New research by AMP has found that it takes five years for divorced couples to recover their financial position, highlighting the importance of planning.
According to the latest AMP NATSEM report, divorce not only decimates savings and assets but threatens the ability for many to get back into home ownership, accumulate adequate superannuation and provide desired education outcomes for their children.
“Understandably, most couples don’t plan for divorce,” said AMP chief customer officer Paul Sainsbury.
“This lack of planning, combined with the significant disruption and emotional distress of a divorce, often means finances are a lower priority and mishandled during a separation.
“And with Australians now tending to divorce later during our mid-40s and prime wealth accumulating years – the long-term financial impacts can be considerable.”
The research found that divorced parents between 45 and 64 years old have 25 per cent fewer assets than their married counterparts. Further, super balances for divorced mothers are 68 per cent lower than those of married mothers, while on average divorced mothers have 37 per cent less super than divorced fathers.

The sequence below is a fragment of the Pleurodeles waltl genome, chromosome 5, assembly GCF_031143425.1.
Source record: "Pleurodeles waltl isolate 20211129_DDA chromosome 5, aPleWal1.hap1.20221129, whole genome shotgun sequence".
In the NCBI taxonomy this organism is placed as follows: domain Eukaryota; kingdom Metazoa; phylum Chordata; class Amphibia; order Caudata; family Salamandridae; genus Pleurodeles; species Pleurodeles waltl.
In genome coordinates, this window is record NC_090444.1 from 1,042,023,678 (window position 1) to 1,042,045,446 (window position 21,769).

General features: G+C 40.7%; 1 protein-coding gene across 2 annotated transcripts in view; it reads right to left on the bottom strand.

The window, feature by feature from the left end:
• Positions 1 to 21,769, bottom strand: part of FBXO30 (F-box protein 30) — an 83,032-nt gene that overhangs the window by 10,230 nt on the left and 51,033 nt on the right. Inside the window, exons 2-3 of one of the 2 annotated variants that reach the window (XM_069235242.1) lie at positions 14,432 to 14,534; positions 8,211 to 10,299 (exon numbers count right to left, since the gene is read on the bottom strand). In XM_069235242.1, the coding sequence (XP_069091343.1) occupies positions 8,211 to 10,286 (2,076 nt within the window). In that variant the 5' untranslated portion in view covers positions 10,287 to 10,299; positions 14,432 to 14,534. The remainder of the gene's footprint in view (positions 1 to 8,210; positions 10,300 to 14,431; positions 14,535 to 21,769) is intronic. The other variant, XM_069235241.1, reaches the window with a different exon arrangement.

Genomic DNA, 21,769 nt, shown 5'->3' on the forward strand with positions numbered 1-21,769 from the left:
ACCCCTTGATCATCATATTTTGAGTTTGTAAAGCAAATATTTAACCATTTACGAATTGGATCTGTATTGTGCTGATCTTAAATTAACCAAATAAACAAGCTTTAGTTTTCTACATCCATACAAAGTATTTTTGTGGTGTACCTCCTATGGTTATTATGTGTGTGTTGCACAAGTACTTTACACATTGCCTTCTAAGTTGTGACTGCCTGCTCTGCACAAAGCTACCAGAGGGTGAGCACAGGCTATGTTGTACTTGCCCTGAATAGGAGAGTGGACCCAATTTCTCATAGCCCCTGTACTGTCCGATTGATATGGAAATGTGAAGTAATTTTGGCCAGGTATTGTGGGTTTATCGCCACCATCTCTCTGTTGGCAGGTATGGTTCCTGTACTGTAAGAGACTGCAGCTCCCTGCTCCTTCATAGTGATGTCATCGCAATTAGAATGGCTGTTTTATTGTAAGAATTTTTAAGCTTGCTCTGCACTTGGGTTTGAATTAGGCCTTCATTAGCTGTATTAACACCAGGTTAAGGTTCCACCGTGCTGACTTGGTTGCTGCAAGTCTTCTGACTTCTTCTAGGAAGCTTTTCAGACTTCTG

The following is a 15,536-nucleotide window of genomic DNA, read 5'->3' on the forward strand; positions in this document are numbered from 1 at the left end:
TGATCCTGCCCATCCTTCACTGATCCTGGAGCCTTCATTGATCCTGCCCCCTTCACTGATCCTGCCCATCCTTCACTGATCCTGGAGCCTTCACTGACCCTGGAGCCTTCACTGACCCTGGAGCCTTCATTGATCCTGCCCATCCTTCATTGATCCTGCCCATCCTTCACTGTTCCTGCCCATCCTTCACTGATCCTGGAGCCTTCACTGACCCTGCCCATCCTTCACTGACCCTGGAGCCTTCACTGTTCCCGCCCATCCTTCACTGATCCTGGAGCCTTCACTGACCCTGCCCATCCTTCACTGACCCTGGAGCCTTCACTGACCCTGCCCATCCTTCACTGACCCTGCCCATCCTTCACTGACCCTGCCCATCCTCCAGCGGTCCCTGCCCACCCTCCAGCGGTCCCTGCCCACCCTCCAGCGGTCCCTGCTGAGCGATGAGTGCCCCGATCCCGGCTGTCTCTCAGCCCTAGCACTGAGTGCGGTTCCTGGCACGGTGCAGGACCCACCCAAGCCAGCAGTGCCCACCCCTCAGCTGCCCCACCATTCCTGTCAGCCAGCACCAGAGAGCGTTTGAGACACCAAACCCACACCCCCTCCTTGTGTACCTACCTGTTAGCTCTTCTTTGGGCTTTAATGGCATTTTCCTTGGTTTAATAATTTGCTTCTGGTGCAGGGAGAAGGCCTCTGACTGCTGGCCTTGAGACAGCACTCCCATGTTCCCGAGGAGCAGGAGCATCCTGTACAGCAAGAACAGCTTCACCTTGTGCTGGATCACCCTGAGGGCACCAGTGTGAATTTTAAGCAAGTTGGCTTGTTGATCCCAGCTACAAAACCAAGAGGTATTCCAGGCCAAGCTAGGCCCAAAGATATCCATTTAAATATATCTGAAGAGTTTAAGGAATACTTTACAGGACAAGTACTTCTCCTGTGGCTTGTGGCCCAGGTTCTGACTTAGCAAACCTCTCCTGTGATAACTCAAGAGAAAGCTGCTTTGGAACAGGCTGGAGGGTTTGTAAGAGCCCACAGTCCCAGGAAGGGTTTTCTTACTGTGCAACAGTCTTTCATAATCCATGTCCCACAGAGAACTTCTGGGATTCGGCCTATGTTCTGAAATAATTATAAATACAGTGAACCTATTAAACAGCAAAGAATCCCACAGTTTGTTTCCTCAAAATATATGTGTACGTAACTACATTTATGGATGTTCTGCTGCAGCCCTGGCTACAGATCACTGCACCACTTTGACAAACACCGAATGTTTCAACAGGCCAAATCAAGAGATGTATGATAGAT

It also found that five years after a marriage breakdown, divorced fathers aged between 45 and 64 years old often still have 60 per cent less superannuation than married fathers.
More than 20 per cent of newly-divorced mothers are struggling to afford basic items including school uniforms and leisure activities, the report states.
Mr Sainsbury said this highlights the importance of financial planning.
“A marriage breakdown is devastating for your finances in the near term and its impact can continue into old age and have serious consequences for financial living standards and retirement prospects later in life,” Mr Sainsbury said.
“Being financially independent and actively engaged with your finances and planning ahead for financial challenges such as divorce can go a long way towards reducing its harmful effects.”
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